Uncertainty Reduction Theory
The uncertainty reduction theory, also called the initial interaction theory, is a communication theory that focuses into the initial interaction between individuals prior to the actual communication process. This theory, developed in 1975, suggests that when interacting, people need information about who they’re intermingling with in order to lessen their sense of uncertainty as they are able to predict the other party’s behavior and actions when information is gained. This theory emphasizes the importance of these factors in the development of any relationship. The inability to foresee or explain an individual’s actions can be considered as the central motivating force that guides behavior during “first encounters” with other people. High uncertainty motivates people to seek information and holds attraction until knowledge about the other person is gained (Kellerman & Reynolds, 1990). Under high levels of uncertainty, answers to questions seeking information involve low levels of intimacy and tend to decrease interpersonal attraction. According to Berger and Calabrese (1975), [Access to some parts of the theoretical framework has been limited]).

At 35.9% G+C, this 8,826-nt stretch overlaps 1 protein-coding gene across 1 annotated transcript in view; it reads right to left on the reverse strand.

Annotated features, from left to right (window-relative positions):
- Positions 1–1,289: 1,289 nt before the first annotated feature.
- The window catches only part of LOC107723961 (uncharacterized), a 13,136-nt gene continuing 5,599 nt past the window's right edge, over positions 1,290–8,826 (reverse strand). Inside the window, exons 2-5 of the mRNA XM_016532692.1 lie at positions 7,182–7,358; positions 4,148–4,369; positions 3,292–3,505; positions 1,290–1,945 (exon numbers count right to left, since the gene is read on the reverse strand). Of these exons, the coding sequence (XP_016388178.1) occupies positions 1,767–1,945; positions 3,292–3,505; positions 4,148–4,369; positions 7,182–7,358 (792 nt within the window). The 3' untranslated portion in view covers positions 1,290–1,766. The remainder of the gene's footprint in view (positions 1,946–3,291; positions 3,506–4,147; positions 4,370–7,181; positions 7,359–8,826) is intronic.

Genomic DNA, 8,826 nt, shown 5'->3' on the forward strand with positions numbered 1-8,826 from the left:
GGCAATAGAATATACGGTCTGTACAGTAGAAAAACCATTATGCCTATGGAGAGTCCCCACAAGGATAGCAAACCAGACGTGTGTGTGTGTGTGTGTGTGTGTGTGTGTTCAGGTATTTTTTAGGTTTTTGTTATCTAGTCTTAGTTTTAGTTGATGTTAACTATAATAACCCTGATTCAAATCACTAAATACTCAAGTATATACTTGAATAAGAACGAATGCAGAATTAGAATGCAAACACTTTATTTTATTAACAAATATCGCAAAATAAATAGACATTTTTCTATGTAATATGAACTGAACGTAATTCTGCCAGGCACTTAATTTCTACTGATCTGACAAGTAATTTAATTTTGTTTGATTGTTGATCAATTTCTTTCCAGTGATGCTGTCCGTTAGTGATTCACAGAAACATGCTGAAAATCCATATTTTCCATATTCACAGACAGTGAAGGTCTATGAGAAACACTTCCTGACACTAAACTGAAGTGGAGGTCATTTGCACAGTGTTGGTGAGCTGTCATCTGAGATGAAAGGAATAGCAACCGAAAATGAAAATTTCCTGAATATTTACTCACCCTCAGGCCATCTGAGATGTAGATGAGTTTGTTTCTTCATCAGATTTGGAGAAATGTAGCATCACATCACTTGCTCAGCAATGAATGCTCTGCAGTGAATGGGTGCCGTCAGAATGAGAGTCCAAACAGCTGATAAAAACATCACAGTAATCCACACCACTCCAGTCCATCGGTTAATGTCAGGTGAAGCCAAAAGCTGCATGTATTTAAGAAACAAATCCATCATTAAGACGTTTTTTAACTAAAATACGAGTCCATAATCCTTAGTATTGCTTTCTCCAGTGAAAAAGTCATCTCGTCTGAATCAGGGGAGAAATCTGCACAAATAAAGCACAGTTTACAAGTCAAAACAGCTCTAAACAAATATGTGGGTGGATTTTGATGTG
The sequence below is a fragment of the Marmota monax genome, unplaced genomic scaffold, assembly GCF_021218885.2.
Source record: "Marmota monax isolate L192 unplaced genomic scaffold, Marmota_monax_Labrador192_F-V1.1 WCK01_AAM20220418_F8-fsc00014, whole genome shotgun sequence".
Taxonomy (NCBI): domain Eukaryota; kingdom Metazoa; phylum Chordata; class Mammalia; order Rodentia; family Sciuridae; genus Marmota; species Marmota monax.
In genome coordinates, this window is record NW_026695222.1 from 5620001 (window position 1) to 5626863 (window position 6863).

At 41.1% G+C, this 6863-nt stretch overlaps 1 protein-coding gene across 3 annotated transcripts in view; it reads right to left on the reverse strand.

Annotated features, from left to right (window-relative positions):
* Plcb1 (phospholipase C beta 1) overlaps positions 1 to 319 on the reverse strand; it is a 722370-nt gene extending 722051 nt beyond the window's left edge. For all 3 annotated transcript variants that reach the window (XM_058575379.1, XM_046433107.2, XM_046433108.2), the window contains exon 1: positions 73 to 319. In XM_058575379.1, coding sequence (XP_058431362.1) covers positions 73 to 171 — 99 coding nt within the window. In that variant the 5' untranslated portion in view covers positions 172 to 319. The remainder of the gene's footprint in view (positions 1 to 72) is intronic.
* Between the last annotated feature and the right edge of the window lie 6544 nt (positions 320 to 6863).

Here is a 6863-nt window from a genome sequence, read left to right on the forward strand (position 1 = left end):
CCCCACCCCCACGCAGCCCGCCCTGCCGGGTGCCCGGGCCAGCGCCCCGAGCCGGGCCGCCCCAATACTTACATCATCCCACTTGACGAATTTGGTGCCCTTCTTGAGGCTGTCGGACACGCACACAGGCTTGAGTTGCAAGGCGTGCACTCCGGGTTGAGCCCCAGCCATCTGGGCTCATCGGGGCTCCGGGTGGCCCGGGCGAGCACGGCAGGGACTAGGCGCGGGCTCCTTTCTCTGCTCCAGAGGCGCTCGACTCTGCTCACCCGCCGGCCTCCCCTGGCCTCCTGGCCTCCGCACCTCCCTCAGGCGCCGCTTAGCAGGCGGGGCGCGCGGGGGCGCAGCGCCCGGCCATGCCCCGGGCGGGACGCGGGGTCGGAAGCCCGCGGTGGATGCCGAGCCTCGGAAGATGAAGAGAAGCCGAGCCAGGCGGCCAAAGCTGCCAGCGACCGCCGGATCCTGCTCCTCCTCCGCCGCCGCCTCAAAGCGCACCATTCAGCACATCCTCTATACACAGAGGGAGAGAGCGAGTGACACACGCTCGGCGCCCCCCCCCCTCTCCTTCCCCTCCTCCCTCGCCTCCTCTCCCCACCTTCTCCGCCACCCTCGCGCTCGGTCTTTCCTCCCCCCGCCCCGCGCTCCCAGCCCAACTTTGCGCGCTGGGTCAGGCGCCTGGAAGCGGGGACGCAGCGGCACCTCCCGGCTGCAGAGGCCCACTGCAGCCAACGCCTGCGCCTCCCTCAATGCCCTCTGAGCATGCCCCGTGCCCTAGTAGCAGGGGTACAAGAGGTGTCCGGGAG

However, the desire to reduce uncertainty does not end with first encounters. As Berger (1979) later claimed, “the communicative processes involved in knowledge generation and the development of understanding are central to the development and disintegration of most interpersonal relationships.” According to Livingston (1980), the reduction of uncertainty promotes relationship development, while Harvey, Wells, & Alvarez (1978) said that it plays a role in the dissolution of relationships. The figure below presents the model of uncertainty reduction theory:
Figure 1. Model of Uncertainty Reduction Theory (as cited in Heath & Bryant, 1999) [Access to some parts of the theoretical framework has been limited]